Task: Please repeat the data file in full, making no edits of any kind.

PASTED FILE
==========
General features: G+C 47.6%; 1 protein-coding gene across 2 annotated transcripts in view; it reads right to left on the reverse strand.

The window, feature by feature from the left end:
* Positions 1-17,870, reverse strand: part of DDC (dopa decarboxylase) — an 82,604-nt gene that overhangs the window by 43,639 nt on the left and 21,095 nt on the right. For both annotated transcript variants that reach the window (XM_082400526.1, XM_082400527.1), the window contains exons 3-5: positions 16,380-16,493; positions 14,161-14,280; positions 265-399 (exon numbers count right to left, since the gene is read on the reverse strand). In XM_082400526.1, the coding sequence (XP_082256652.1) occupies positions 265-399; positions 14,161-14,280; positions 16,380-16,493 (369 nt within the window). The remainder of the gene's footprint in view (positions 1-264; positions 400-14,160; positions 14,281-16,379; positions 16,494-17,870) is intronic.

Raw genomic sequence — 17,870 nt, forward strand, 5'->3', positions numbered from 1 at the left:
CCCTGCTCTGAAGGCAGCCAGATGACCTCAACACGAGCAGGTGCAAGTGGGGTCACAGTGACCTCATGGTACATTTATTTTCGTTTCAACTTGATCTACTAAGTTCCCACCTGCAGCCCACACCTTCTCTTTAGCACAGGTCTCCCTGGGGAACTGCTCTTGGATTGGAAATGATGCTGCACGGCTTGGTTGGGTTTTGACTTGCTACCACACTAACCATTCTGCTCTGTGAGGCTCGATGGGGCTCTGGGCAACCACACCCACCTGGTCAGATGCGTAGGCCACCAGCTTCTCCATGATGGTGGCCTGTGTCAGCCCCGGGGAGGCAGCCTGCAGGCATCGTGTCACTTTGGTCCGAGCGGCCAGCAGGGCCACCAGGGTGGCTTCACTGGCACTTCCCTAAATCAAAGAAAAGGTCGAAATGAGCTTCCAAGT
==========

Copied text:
General features: G+C 47.6%; 1 protein-coding gene across 2 annotated transcripts in view; it reads right to left on the reverse strand.

The window, feature by feature from the left end:
* Positions 1-17,870, reverse strand: part of DDC (dopa decarboxylase) — an 82,604-nt gene that overhangs the window by 43,639 nt on the left and 21,095 nt on the right. For both annotated transcript variants that reach the window (XM_082400526.1, XM_082400527.1), the window contains exons 3-5: positions 16,380-16,493; positions 14,161-14,280; positions 265-399 (exon numbers count right to left, since the gene is read on the reverse strand). In XM_082400526.1, the coding sequence (XP_082256652.1) occupies positions 265-399; positions 14,161-14,280; positions 16,380-16,493 (369 nt within the window). The remainder of the gene's footprint in view (positions 1-264; positions 400-14,160; positions 14,281-16,379; positions 16,494-17,870) is intronic.

Raw genomic sequence — 17,870 nt, forward strand, 5'->3', positions numbered from 1 at the left:
CCCTGCTCTGAAGGCAGCCAGATGACCTCAACACGAGCAGGTGCAAGTGGGGTCACAGTGACCTCATGGTACATTTATTTTCGTTTCAACTTGATCTACTAAGTTCCCACCTGCAGCCCACACCTTCTCTTTAGCACAGGTCTCCCTGGGGAACTGCTCTTGGATTGGAAATGATGCTGCACGGCTTGGTTGGGTTTTGACTTGCTACCACACTAACCATTCTGCTCTGTGAGGCTCGATGGGGCTCTGGGCAACCACACCCACCTGGTCAGATGCGTAGGCCACCAGCTTCTCCATGATGGTGGCCTGTGTCAGCCCCGGGGAGGCAGCCTGCAGGCATCGTGTCACTTTGGTCCGAGCGGCCAGCAGGGCCACCAGGGTGGCTTCACTGGCACTTCCCTAAATCAAAGAAAAGGTCGAAATGAGCTTCCAAGT